Super 8 is a variety of 8mm film stock invented by Kodak to make filming less of a technical hassle for everyday consumers. As a result, it was extremely popular before the advent of inexpensive video recorders. Super 8 introduced several features that made it easier to work with than regular 8mm film.
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Standard 8mm film is actually 16mm film split down the middle, so it can be exposed twice, thus giving consumers two times the footage for the same length of film. Like 16mm film, the reel comes loose and must be threaded into the camera. This can be time-consuming, especially when it's time to "flip" the reel and thread it the other direction to take advantage of the two sides. One of the main features of Super 8 is that it is sold in a cartridge that can be simply loaded into a Super 8 camera; no threading is necessary. However, this feature has the disadvantage, for advanced users, of not allowing for exposure tricks and special effects that can be achieved with an open reel.
Super 8 cartridges do allow for a small amount of rewinding on the projector, but not much of the film can be rewound before it piles up in the cartridge. There is another format called Single 8, which was invented by Fuji and popular mostly in Japan, that uses a similar cartridge system, but threads the film in such a way as to allow continuous rewinding.
The fastest way to know whether you're looking at regular 8mm or Super 8 is by examining the sprocket holes on the edge of the film strip. Because regular 8mm is derived from 16mm, the sprocket holes are larger and positioned at the top and bottom of each frame. Super 8 holes are smaller and positioned at the centre of each frame.
Having smaller sprocket holes means Super 8 film has more room for image area than standard 8mm film. This means the film can capture more inside its frame. Super 8 frames are 5.46mm wide, while standard 8mm only dedicates 4.5mm of its area to the image. The idea of maximising picture size on film stock was borrowed from Pathe, a French company that pioneered the idea of minimising the edges, where the sprocket holes are, with its 9.5mm system in Europe.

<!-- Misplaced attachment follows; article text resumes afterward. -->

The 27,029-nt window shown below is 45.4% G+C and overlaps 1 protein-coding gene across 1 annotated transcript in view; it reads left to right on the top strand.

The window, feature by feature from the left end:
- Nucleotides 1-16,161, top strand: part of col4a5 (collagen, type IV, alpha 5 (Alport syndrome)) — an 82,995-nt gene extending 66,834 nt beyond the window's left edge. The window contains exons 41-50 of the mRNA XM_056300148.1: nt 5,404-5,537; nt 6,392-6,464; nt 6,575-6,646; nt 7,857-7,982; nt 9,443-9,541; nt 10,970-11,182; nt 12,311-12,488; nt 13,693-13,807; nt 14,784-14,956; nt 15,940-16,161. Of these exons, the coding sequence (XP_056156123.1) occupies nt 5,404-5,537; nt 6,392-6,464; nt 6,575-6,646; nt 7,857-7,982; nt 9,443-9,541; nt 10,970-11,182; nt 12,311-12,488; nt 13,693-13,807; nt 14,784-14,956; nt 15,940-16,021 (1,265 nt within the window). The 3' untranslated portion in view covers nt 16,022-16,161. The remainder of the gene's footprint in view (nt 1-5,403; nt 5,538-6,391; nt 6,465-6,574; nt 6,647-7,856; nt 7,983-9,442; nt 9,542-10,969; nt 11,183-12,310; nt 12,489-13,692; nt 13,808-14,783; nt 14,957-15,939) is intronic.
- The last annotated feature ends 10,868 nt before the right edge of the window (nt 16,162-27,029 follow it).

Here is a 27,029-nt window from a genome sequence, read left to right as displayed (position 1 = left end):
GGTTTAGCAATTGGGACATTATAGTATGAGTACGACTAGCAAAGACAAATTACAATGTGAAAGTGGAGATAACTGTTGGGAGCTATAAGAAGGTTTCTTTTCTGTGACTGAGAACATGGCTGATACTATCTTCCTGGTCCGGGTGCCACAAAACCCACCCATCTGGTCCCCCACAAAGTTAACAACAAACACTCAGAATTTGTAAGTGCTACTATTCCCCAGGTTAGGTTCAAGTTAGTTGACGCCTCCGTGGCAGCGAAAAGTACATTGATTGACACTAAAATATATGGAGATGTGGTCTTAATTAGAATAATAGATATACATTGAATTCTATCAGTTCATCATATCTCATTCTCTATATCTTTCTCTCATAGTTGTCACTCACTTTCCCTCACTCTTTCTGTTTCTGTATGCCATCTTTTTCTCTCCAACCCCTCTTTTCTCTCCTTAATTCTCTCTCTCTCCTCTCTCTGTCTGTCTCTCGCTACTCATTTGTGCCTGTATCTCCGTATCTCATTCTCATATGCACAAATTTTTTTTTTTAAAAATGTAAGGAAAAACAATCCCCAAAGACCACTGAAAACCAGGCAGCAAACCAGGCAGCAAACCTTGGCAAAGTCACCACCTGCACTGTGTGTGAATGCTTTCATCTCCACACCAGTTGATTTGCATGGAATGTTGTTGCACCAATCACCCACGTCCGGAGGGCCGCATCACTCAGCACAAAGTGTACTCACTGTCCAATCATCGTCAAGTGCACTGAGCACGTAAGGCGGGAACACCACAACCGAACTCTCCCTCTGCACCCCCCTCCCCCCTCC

The smaller sprocket holes also gave Super 8 a reputation for being a more stable film, since there is less wiggle room on the sprocket and, therefore, less tendency to jump around during filming. However, some film enthusiasts argue that the camera quality for consumer-grade Super 8 cameras negated this benefit, since the pressure plate holding the film in place was typically made of plastic instead of metal, providing a less firm spooling mechanism. Compared to the 8mm film cameras in use from the 1930s through the 1950s by consumers, though, Super 8 was a marked improvement on image stability.
While the cartridge containing Super 8 makes it easier to load and shoot with the camera, it presents an additional difficulty to those who prefer to process and develop their own film. Unlike loose reels of 8mm film, the cartridge must first be opened in a completely dark room in order to remove the film. This is usually done by gently cracking the case open with a hammer.
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